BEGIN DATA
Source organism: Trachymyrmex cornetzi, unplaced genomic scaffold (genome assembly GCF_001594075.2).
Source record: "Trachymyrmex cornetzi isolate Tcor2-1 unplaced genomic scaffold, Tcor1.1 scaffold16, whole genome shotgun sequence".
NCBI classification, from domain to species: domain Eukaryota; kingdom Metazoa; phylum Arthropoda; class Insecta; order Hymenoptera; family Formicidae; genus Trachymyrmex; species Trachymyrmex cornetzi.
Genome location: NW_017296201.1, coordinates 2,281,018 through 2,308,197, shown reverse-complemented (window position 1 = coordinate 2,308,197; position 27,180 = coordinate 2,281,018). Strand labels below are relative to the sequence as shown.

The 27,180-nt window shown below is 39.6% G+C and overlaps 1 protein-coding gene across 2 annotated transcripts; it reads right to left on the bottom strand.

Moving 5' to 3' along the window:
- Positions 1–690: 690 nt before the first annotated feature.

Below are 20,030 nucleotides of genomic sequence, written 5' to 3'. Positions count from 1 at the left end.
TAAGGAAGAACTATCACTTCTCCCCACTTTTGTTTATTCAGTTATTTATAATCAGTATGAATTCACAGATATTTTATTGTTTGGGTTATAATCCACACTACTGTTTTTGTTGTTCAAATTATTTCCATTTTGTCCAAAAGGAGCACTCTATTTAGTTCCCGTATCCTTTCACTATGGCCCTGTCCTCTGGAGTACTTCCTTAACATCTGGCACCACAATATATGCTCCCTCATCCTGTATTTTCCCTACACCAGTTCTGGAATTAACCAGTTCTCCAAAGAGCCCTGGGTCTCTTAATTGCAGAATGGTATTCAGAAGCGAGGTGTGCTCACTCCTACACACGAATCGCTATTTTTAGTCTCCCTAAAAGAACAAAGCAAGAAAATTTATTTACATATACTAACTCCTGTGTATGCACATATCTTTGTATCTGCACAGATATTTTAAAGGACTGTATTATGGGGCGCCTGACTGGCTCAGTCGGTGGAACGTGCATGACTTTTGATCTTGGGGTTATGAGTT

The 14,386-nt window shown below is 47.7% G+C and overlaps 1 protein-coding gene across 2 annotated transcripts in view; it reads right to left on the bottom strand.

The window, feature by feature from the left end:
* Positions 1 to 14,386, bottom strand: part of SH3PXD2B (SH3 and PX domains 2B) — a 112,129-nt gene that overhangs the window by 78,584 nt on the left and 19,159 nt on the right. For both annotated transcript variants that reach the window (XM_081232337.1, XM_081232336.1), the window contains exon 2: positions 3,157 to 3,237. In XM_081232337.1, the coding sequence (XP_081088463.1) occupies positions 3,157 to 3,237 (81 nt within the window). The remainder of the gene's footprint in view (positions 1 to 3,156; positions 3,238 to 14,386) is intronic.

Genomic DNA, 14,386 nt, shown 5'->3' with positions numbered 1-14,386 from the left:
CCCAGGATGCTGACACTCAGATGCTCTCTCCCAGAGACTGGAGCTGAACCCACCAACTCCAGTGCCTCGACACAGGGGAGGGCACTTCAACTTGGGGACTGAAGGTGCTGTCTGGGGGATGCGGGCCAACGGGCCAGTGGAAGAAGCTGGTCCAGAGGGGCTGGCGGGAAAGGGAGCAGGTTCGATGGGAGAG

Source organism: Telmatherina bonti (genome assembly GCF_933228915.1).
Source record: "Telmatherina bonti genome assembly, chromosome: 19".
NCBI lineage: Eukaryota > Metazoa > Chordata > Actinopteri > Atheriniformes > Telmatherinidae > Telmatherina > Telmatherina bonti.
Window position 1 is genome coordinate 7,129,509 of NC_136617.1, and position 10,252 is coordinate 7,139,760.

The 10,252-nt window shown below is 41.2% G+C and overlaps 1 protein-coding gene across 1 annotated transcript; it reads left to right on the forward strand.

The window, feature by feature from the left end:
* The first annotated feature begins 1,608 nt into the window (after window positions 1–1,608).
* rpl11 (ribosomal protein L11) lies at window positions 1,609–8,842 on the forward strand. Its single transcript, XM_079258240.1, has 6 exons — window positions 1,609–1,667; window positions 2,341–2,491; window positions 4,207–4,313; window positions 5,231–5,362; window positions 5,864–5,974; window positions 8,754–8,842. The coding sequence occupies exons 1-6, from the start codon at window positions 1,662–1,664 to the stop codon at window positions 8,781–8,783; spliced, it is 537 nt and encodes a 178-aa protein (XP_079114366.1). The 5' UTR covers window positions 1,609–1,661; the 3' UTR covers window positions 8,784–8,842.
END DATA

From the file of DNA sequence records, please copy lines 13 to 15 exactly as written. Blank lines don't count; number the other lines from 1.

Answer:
Genomic DNA, 14,386 nt, shown 5'->3' with positions numbered 1-14,386 from the left:
CCCAGGATGCTGACACTCAGATGCTCTCTCCCAGAGACTGGAGCTGAACCCACCAACTCCAGTGCCTCGACACAGGGGAGGGCACTTCAACTTGGGGACTGAAGGTGCTGTCTGGGGGATGCGGGCCAACGGGCCAGTGGAAGAAGCTGGTCCAGAGGGGCTGGCGGGAAAGGGAGCAGGTTCGATGGGAGAG

Source organism: Telmatherina bonti (genome assembly GCF_933228915.1).